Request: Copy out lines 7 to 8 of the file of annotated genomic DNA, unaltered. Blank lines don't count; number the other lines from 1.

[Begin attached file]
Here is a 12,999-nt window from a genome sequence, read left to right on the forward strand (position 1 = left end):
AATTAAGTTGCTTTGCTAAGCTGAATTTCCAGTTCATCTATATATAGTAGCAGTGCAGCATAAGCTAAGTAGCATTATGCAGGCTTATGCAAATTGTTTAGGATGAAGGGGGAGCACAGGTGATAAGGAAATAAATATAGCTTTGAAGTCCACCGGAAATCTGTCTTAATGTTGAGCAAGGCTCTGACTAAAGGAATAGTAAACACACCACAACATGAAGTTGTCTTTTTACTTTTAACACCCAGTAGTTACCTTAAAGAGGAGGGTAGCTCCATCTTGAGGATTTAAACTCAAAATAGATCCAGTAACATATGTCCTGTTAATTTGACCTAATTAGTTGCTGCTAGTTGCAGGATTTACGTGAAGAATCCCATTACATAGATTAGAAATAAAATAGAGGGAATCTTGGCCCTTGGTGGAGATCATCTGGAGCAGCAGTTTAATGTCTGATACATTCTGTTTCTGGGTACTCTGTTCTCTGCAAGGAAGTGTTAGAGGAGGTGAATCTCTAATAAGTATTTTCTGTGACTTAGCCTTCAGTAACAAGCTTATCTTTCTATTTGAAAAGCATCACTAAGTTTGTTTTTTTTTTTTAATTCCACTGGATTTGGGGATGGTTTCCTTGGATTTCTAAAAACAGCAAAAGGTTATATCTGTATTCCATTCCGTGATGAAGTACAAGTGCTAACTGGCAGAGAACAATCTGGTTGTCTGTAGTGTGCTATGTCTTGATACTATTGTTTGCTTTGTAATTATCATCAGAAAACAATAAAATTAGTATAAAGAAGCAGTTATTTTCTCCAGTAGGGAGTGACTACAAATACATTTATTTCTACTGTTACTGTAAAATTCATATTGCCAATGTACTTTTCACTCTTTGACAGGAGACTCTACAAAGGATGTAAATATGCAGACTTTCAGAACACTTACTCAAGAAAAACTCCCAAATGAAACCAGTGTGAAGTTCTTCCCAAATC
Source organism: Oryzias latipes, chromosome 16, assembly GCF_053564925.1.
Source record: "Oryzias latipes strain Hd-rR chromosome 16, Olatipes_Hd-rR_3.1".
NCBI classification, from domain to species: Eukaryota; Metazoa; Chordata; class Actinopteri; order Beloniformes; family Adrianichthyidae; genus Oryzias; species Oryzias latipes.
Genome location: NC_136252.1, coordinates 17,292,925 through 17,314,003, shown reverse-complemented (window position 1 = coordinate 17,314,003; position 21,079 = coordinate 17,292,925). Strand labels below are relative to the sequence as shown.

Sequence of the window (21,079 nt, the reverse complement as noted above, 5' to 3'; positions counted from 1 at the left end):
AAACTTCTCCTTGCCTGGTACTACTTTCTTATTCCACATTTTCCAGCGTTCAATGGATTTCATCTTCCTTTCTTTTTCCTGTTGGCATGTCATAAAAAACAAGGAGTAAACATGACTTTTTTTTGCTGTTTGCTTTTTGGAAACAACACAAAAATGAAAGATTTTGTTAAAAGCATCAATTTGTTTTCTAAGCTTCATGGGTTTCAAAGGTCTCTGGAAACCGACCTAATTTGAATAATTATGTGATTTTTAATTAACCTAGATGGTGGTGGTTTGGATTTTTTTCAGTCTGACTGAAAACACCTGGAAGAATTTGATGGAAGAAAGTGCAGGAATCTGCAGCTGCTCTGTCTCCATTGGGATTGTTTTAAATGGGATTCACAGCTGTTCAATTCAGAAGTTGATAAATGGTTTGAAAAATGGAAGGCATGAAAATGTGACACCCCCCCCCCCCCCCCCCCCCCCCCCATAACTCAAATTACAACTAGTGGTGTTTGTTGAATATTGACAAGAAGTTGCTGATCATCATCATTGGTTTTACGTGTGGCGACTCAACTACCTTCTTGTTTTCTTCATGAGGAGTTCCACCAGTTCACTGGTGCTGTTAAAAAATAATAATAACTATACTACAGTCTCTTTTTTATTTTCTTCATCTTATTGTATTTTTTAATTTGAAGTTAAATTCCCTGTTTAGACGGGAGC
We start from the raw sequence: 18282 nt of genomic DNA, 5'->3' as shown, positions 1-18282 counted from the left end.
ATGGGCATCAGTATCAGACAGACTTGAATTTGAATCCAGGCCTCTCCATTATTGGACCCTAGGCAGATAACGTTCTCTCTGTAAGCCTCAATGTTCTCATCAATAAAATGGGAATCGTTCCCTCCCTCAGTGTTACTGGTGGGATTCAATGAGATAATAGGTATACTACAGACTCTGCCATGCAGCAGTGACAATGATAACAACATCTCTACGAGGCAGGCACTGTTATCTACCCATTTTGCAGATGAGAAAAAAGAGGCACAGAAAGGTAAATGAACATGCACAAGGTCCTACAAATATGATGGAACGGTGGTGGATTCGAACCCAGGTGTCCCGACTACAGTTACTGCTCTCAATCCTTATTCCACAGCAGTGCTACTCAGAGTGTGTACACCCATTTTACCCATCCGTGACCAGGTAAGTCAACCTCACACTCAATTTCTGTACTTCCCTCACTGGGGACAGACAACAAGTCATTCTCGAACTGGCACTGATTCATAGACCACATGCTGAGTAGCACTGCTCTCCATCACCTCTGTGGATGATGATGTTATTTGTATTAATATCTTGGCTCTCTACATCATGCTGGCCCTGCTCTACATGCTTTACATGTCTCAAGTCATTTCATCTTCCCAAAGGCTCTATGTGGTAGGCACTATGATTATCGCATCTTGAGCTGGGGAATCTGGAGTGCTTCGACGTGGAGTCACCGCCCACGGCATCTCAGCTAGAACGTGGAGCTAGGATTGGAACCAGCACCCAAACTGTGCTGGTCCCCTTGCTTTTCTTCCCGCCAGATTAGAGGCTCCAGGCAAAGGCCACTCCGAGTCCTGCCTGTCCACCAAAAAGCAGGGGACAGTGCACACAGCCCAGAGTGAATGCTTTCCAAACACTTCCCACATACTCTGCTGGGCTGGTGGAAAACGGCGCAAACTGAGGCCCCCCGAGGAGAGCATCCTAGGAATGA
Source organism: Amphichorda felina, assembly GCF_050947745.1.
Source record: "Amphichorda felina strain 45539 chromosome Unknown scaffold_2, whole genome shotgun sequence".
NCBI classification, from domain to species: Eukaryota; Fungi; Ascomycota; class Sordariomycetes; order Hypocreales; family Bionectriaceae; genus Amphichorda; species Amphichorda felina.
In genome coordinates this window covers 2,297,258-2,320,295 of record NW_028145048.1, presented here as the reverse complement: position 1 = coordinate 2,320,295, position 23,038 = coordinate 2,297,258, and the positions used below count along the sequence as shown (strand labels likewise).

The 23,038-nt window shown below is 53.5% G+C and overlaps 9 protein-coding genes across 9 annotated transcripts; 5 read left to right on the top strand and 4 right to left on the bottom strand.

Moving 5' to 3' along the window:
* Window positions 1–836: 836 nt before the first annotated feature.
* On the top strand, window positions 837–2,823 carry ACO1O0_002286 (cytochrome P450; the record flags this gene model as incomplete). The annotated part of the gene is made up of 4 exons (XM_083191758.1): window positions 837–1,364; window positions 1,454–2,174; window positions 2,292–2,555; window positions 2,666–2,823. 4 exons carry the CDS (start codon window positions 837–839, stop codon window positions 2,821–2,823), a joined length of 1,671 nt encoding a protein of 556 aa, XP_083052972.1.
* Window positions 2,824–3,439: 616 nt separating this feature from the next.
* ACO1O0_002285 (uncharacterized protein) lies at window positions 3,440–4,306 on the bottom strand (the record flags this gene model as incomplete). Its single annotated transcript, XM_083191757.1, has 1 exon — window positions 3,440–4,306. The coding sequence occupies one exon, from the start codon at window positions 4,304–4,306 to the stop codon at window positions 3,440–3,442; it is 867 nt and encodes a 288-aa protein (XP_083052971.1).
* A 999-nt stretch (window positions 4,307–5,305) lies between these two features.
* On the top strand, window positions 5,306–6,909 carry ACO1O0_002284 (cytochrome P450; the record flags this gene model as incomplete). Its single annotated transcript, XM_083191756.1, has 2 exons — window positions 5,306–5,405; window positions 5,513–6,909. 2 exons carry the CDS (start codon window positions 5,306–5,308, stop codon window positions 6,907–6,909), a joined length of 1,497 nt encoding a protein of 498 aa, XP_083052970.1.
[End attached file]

Sequence of the window (21,079 nt, the reverse complement as noted above, 5' to 3'; positions counted from 1 at the left end):
AAACTTCTCCTTGCCTGGTACTACTTTCTTATTCCACATTTTCCAGCGTTCAATGGATTTCATCTTCCTTTCTTTTTCCTGTTGGCATGTCATAAAAAACAAGGAGTAAACATGACTTTTTTTTGCTGTTTGCTTTTTGGAAACAACACAAAAATGAAAGATTTTGTTAAAAGCATCAATTTGTTTTCTAAGCTTCATGGGTTTCAAAGGTCTCTGGAAACCGACCTAATTTGAATAATTATGTGATTTTTAATTAACCTAGATGGTGGTGGTTTGGATTTTTTTCAGTCTGACTGAAAACACCTGGAAGAATTTGATGGAAGAAAGTGCAGGAATCTGCAGCTGCTCTGTCTCCATTGGGATTGTTTTAAATGGGATTCACAGCTGTTCAATTCAGAAGTTGATAAATGGTTTGAAAAATGGAAGGCATGAAAATGTGACACCCCCCCCCCCCCCCCCCCCCCCCCCATAACTCAAATTACAACTAGTGGTGTTTGTTGAATATTGACAAGAAGTTGCTGATCATCATCATTGGTTTTACGTGTGGCGACTCAACTACCTTCTTGTTTTCTTCATGAGGAGTTCCACCAGTTCACTGGTGCTGTTAAAAAATAATAATAACTATACTACAGTCTCTTTTTTATTTTCTTCATCTTATTGTATTTTTTAATTTGAAGTTAAATTCCCTGTTTAGACGGGAGC